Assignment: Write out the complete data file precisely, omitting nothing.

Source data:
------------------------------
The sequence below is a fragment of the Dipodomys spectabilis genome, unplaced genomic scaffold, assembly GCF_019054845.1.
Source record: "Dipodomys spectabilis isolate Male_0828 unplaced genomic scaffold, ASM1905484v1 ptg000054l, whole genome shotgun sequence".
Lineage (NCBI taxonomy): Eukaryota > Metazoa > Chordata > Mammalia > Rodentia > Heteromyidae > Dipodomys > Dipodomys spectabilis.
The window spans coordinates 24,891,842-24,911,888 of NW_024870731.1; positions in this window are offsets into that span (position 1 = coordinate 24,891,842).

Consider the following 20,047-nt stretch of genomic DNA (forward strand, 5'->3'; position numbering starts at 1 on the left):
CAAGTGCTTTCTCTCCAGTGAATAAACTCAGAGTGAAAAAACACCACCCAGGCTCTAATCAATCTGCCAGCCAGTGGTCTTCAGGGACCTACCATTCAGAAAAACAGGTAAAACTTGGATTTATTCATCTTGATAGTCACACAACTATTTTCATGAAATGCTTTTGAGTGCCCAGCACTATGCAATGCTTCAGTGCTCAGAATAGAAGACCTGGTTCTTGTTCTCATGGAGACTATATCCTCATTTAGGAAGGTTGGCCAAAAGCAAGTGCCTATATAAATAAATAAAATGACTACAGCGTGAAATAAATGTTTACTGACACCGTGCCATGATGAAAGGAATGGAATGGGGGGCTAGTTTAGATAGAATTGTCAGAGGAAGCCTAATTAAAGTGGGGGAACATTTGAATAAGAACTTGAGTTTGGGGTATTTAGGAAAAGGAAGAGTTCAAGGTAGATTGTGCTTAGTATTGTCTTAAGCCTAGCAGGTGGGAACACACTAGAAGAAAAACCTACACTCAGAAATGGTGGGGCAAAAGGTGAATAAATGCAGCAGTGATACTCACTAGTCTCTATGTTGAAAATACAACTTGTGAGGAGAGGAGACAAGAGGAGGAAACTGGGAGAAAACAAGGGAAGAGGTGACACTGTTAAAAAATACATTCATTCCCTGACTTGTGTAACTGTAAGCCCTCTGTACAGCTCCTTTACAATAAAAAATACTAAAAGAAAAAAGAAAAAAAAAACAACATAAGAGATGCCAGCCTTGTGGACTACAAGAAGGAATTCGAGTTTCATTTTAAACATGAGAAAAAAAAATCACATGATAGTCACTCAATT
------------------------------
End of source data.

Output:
The sequence below is a fragment of the Dipodomys spectabilis genome, unplaced genomic scaffold, assembly GCF_019054845.1.
Source record: "Dipodomys spectabilis isolate Male_0828 unplaced genomic scaffold, ASM1905484v1 ptg000054l, whole genome shotgun sequence".
Lineage (NCBI taxonomy): Eukaryota > Metazoa > Chordata > Mammalia > Rodentia > Heteromyidae > Dipodomys > Dipodomys spectabilis.
The window spans coordinates 24,891,842-24,911,888 of NW_024870731.1; positions in this window are offsets into that span (position 1 = coordinate 24,891,842).

Consider the following 20,047-nt stretch of genomic DNA (forward strand, 5'->3'; position numbering starts at 1 on the left):
CAAGTGCTTTCTCTCCAGTGAATAAACTCAGAGTGAAAAAACACCACCCAGGCTCTAATCAATCTGCCAGCCAGTGGTCTTCAGGGACCTACCATTCAGAAAAACAGGTAAAACTTGGATTTATTCATCTTGATAGTCACACAACTATTTTCATGAAATGCTTTTGAGTGCCCAGCACTATGCAATGCTTCAGTGCTCAGAATAGAAGACCTGGTTCTTGTTCTCATGGAGACTATATCCTCATTTAGGAAGGTTGGCCAAAAGCAAGTGCCTATATAAATAAATAAAATGACTACAGCGTGAAATAAATGTTTACTGACACCGTGCCATGATGAAAGGAATGGAATGGGGGGCTAGTTTAGATAGAATTGTCAGAGGAAGCCTAATTAAAGTGGGGGAACATTTGAATAAGAACTTGAGTTTGGGGTATTTAGGAAAAGGAAGAGTTCAAGGTAGATTGTGCTTAGTATTGTCTTAAGCCTAGCAGGTGGGAACACACTAGAAGAAAAACCTACACTCAGAAATGGTGGGGCAAAAGGTGAATAAATGCAGCAGTGATACTCACTAGTCTCTATGTTGAAAATACAACTTGTGAGGAGAGGAGACAAGAGGAGGAAACTGGGAGAAAACAAGGGAAGAGGTGACACTGTTAAAAAATACATTCATTCCCTGACTTGTGTAACTGTAAGCCCTCTGTACAGCTCCTTTACAATAAAAAATACTAAAAGAAAAAAGAAAAAAAAAACAACATAAGAGATGCCAGCCTTGTGGACTACAAGAAGGAATTCGAGTTTCATTTTAAACATGAGAAAAAAAAATCACATGATAGTCACTCAATT